[an error occurred while processing this directive] FactsCanada.ca -- Friday Feature 2000-08Fr -- The October Crisis
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The October Crisis.

October 13, 2000.

Today, in recognition of its 30th anniversary, we take a very brief look at the October Crisis.


The October Crisis
By Michael Hora (mike@factscanada.com)

On October 5, 1970, diplomat James Cross was kidnapped. Cross, the British trade commissioner to Canada, had been taken by the Front de Liberation, the terrorist organization that came to be known to all Canadians as simply, the FLQ. For a period of approximately four months the FLQ, and the terror they unleashed, did not only kidnap Cross, but they also held all Canadians hostage. The period came to be known as the "October Crisis" and the country feels its effects to this day.

Cross was only the first to be snatched and was the only one taken to be found alive. This came about after the police discovered the identities of several of the cell members holding him. His eventual release came only after intense negotiations. Conditional to his release was that the authorities grant the kidnappers and some family members safe passage to Cuba. He was released, shaken but unharmed by his ordeal, in early December.

Soon after Cross fell victim to the FLQ, a disturbing communique was sent to the offices of Radio-Canada. The kidnappers' demands included one that it be aired on public TV. These demands were met and the long and disjointed FLQ manifesto was beamed into the households of the nation. It was a long and rambling diatribe that railed against the federal government and all established authority. On October 10, 1970, the Quebec justice minister offered safe passage to the kidnappers for the release of Cross. That very same day, a second cell of the FLQ kidnapped Quebec's Minister of Labour and Immigration, Pierre Laporte.

On October 17, his body was found in the trunk of a car near the St. Hubert airport. LaPorte had been strangled. Four weeks after the release of Cross, the second cell was apprehended. They were eventually charged and found guilty of kidnapping and murder.

October was a month of deadly intent. On the 15th the province of Quebec asked for and received the assistance of the Canadian Armed Forces to combat the threat. The War Measures Act was installed specifically for use against Canadian citizens for the first time. Under the Act, ordinary liberties were curtailed and arrests and detentions were authorized without charge. Over 450 people were arrested and later released, without charges being laid against most. (The War Measures Act was replaced in December of 1970 by the Public Order Act. This temporary measure was similar to the previous one in its far ranging powers and lapsed on April 30, 1971.)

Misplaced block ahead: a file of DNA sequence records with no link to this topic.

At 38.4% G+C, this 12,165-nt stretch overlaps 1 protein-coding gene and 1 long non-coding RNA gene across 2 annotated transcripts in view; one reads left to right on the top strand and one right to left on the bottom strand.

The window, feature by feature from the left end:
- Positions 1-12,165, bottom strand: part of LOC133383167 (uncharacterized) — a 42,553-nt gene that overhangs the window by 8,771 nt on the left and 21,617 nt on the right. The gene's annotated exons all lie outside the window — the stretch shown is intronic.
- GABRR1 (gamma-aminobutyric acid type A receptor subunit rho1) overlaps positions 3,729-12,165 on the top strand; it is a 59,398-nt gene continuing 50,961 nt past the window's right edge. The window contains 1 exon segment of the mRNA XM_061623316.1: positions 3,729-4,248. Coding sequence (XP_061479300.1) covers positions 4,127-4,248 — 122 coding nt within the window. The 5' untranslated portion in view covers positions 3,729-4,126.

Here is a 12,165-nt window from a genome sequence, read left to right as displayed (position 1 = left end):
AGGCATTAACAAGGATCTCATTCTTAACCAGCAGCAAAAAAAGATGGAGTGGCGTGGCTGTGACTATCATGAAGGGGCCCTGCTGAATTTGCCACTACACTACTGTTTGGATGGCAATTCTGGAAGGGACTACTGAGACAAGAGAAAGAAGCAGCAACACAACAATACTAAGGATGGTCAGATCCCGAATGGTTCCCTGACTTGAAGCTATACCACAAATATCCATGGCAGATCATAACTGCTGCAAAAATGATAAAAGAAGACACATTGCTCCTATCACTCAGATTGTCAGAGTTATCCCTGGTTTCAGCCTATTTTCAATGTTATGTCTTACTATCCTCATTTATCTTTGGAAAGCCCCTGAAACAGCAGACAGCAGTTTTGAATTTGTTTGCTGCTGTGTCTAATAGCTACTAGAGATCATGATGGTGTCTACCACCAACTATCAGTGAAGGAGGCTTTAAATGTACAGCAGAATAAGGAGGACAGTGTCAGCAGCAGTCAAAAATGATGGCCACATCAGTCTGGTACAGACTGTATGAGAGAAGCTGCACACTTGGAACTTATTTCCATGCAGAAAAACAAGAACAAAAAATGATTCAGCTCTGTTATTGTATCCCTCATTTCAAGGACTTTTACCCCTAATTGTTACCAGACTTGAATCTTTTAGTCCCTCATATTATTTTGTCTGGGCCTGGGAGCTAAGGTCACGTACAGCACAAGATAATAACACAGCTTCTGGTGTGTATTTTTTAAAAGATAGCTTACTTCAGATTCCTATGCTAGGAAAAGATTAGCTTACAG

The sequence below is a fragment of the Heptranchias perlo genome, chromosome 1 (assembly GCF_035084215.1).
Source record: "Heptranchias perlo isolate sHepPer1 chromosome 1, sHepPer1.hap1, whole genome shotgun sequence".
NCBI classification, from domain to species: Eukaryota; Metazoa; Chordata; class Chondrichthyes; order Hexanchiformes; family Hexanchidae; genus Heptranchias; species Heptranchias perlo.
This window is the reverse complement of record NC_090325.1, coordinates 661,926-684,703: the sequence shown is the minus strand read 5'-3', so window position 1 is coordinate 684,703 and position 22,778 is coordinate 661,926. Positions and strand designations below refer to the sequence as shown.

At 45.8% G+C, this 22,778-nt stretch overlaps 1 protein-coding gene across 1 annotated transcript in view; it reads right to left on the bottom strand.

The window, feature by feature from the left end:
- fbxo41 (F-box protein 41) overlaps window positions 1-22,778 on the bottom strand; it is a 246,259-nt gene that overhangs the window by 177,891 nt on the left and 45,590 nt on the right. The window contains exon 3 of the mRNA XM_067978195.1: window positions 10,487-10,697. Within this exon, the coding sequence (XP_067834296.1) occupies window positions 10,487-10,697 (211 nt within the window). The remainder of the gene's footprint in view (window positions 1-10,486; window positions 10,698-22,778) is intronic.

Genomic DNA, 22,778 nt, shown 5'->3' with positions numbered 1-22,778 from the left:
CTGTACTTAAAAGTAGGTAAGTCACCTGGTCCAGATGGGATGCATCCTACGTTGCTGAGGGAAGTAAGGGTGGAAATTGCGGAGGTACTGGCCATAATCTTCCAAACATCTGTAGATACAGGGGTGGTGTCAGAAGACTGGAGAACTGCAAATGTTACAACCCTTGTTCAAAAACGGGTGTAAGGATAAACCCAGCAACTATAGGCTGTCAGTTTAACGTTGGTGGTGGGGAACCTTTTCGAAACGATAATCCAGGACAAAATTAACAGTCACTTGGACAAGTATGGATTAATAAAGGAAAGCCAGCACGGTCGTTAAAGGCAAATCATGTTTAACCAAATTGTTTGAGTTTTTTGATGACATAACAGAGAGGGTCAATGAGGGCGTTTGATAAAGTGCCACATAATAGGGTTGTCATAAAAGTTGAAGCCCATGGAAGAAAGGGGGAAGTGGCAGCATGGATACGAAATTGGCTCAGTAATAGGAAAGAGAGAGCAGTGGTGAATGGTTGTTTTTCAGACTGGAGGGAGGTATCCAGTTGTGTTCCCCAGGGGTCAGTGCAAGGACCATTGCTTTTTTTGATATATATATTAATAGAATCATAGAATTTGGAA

This period of tumult in Canadian history is again being felt in contemporary Canadian society and is eerily echoing across the nation. Two very recent events, that if viewed separately would seem rather unconnected, have shown all Canadians that history has a way of coming back to haunt them.

On October 2, 2000, the Supreme Court of Canada heard the appeal of Richard Therrien, who was a judge with the Quebec Circuit Court until an order for his removal came down from the judiciary council. He had been convicted by his former peers for failing to report his past criminal activities. At age 19, he had hidden FLQ terrorists at his sister's apartment in Montreal. His sentence for that crime was one year and four months. He received a federal pardon in 1987. He is challenging a Quebec Court of Appeal decision that ordered him removed from his position. The Supreme Court's verdict is due to be released next month.

The other and vastly more important ripple in the historical pond came with the death of the man who was Prime Minister of Canada during the October Crisis. On October 3, 2000, Pierre Elliot Trudeau was laid to rest in Montreal. He died on September 29, 2000, at the age of 80 years.

James Cross just turned 79 and lives in England.


Last Sunday we ran a "Pet Peeve" that referred to people who have the wrong date and time set on their computer. Just in case you think we're not following our own advice, I'll explain briefly why the times on our last two newsletters have seemed a little off. For technological reasons, the final version of each newsletter is actually sent from Craig's computer, although the return address is actually mine (John's). Last Sunday Craig was in the UK, and today he is in France. If all goes well he'll be back in Vancouver on Sunday. See you then.



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